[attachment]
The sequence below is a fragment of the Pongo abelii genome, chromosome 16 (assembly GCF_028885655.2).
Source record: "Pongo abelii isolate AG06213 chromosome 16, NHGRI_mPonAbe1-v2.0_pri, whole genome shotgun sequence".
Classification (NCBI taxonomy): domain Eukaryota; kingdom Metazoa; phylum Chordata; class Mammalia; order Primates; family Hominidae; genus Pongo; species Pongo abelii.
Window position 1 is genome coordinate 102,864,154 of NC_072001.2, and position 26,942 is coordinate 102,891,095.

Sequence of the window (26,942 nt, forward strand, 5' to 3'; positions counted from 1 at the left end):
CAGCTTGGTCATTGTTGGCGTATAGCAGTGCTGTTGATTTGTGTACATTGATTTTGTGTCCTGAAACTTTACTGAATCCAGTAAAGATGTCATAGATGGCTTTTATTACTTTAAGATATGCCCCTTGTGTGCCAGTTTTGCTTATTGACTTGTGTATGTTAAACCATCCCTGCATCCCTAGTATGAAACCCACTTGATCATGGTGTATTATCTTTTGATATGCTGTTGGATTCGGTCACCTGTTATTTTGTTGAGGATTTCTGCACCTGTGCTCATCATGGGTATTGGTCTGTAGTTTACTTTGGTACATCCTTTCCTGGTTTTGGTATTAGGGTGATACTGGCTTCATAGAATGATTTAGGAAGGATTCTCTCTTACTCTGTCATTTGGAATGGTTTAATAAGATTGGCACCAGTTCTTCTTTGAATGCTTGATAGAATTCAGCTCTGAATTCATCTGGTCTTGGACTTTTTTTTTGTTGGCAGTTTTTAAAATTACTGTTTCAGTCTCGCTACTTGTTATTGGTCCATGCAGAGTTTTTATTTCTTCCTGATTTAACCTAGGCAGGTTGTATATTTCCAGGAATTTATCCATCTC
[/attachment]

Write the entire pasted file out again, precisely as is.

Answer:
The sequence below is a fragment of the Pongo abelii genome, chromosome 16 (assembly GCF_028885655.2).
Source record: "Pongo abelii isolate AG06213 chromosome 16, NHGRI_mPonAbe1-v2.0_pri, whole genome shotgun sequence".
Classification (NCBI taxonomy): domain Eukaryota; kingdom Metazoa; phylum Chordata; class Mammalia; order Primates; family Hominidae; genus Pongo; species Pongo abelii.
Window position 1 is genome coordinate 102,864,154 of NC_072001.2, and position 26,942 is coordinate 102,891,095.

Sequence of the window (26,942 nt, forward strand, 5' to 3'; positions counted from 1 at the left end):
CAGCTTGGTCATTGTTGGCGTATAGCAGTGCTGTTGATTTGTGTACATTGATTTTGTGTCCTGAAACTTTACTGAATCCAGTAAAGATGTCATAGATGGCTTTTATTACTTTAAGATATGCCCCTTGTGTGCCAGTTTTGCTTATTGACTTGTGTATGTTAAACCATCCCTGCATCCCTAGTATGAAACCCACTTGATCATGGTGTATTATCTTTTGATATGCTGTTGGATTCGGTCACCTGTTATTTTGTTGAGGATTTCTGCACCTGTGCTCATCATGGGTATTGGTCTGTAGTTTACTTTGGTACATCCTTTCCTGGTTTTGGTATTAGGGTGATACTGGCTTCATAGAATGATTTAGGAAGGATTCTCTCTTACTCTGTCATTTGGAATGGTTTAATAAGATTGGCACCAGTTCTTCTTTGAATGCTTGATAGAATTCAGCTCTGAATTCATCTGGTCTTGGACTTTTTTTTTGTTGGCAGTTTTTAAAATTACTGTTTCAGTCTCGCTACTTGTTATTGGTCCATGCAGAGTTTTTATTTCTTCCTGATTTAACCTAGGCAGGTTGTATATTTCCAGGAATTTATCCATCTC